In an earlier interview, Finance Minister Liu Kun discussed the idea of setting the fiscal deficit ratio and the scale of local government special bonds “at reasonable levels”, which would guarantee a certain level of spending but at the same time keep the macro leverage level basically stable.
Ding Shuang, chief economist for China and North Asia at Standard Chartered financial services company in Hong Kong, said he calculated that China’s fiscal stimulus package in 2020 helped lift GDP growth by 2.5 percentage points, and local governments still had unused fiscal budgetary funds of up to 2.5 trillion yuan at the beginning of this year. That, Ding said, made the central government reluctant to designate a new bond quota before the two sessions.
The quotas of government bonds, both at central and local levels, are likely to be lowered to around 5 trillion yuan this year, compared with a surge to 8.5 trillion yuan in 2020, in order to control the overall government debt level, Ding predicted.
The government debt ratio rose to 45.6 percent of GDP at the end of 2020, up from 38.5 percent by 2019, the fastest expansion since the first report of the leverage ratio, according to research from the National Institution for Finance and Development, a national financial think tank under the Chinese Academy of Social Sciences.
In addition, experts from the International Monetary Fund suggested that China pay more attention to the already large and growing funding gaps between local governments’ revenues and expenditures, which can be bridged through transfers from the central government and other financing sources.
“Continued policy support is needed to secure the recovery, with the policy mix calibrated to strengthen private demand and address financial vulnerabilities,” IMF experts wrote in a report in January.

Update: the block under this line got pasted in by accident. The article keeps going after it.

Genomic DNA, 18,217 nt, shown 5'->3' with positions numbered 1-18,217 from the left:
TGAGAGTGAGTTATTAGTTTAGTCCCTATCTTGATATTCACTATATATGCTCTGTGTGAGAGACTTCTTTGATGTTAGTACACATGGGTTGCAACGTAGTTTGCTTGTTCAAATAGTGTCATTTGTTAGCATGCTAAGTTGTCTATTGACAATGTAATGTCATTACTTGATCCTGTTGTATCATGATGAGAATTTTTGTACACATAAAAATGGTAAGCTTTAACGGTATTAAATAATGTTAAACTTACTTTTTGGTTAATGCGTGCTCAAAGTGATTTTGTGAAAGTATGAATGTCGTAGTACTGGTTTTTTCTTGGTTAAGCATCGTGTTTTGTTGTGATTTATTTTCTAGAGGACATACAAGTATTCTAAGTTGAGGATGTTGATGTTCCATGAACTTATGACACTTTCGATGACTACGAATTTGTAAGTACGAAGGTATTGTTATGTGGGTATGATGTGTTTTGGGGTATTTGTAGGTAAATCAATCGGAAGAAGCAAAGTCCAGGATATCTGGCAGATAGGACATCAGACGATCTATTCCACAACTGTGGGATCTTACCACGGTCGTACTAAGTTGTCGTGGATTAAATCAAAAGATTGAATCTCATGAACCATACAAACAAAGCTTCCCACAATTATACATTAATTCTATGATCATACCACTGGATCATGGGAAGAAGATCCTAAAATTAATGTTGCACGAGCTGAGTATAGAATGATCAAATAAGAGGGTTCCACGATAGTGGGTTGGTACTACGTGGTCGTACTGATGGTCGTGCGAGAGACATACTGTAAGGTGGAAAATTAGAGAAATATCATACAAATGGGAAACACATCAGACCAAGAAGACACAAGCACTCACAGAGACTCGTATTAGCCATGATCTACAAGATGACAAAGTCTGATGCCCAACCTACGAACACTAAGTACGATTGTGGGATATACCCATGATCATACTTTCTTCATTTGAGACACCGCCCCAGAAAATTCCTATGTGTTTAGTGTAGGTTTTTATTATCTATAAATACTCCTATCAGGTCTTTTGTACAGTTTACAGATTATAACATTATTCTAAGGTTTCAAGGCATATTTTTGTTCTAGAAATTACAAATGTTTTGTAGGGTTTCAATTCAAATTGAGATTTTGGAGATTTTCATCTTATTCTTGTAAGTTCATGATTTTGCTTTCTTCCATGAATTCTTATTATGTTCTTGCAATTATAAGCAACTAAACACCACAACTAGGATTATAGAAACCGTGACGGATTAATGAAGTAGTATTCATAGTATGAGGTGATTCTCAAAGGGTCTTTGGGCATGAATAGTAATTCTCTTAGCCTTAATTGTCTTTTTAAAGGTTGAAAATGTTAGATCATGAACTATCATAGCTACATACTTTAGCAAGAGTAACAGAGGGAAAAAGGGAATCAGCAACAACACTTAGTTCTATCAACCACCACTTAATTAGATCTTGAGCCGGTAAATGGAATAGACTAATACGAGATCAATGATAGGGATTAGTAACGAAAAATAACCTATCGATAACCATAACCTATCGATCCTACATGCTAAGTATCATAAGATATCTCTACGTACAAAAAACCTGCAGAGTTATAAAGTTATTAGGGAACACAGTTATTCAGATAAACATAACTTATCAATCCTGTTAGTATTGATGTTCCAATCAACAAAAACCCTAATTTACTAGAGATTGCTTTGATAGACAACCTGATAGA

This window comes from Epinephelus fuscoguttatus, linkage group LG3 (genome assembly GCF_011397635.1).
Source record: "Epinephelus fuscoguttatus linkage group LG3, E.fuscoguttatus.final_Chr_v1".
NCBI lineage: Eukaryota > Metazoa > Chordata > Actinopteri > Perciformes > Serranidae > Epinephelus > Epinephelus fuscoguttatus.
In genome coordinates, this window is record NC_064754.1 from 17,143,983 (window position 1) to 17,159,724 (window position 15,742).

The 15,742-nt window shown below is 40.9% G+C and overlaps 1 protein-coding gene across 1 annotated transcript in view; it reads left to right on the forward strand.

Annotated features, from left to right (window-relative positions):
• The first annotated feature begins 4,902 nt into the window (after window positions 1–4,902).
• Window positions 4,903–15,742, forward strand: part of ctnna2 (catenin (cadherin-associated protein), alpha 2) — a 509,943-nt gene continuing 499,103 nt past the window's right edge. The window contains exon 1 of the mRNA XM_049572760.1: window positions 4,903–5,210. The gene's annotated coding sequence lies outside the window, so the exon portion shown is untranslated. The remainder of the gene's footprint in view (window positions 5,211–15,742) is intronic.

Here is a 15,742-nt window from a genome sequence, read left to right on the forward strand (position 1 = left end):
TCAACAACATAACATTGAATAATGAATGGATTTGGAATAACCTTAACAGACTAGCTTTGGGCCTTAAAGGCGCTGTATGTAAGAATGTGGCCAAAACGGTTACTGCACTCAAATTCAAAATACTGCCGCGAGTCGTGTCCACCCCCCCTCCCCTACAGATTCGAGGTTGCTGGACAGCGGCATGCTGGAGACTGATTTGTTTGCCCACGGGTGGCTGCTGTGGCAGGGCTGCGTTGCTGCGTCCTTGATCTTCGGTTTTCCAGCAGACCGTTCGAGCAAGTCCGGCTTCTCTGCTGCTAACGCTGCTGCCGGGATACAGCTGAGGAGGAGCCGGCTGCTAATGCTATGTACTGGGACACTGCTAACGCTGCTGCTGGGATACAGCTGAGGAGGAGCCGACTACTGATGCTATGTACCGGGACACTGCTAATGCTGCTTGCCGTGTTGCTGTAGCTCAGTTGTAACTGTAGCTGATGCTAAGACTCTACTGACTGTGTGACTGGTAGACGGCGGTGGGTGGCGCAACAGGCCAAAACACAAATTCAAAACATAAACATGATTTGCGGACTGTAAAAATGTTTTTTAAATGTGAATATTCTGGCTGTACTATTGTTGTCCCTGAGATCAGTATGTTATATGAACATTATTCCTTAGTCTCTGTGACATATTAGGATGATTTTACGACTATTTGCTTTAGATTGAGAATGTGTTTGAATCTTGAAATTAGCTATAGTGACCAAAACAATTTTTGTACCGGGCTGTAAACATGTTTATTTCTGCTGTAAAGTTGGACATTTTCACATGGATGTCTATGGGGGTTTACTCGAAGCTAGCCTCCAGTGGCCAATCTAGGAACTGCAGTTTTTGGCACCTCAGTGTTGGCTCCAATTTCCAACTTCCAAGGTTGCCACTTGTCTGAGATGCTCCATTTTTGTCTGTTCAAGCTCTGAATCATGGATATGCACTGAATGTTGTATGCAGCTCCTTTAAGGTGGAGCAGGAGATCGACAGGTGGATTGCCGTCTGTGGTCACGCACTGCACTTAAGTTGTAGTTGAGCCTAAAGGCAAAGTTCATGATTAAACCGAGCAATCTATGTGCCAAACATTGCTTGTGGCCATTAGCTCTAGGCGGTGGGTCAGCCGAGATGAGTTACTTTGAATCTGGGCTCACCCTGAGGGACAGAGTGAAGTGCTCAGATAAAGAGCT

They expected China’s fiscal policy to remain “broadly neutral” while monetary policy remains “supportive” in 2021, though less so than in 2020. They also expected the growth of total social financing — all financing sources for the real economy — to slow down to 12.2 percent year-on-year by the end of 2021 from 13 percent in January.
The People’s Bank of China, the central bank, said in its latest quarterly monetary policy report that there should be more focus on monitoring policy rates, which indicate real conditions in the financial market. The major interest rates have remained basically unchanged this year, a signal that the PBOC is maintaining a neutral stance for monetary policy, neither loose nor tight, said analysts.
On Saturday, the PBOC reported the benchmark lending rate, the one-year loan prime rate, at 3.85 percent, which was unchanged since May 2020.
Although monetary policy is becoming normalized, the LPR is likely to stay at the current level, and the PBOC will prefer to use policy tools such as open market operations, medium-term lending facility, relending and rediscount to maintain market liquidity at a balanced level, said Ming Ming, a senior analyst at CITIC Securities.
Nomura’s Lu predicted neither hikes nor cuts to policy rates and the reserve requirement ratio, the amount of cash that financial institutions must hold in reserve in the central bank, in the near term. He also said he expected a relatively stable renminbi exchange rate against a basket of major currencies.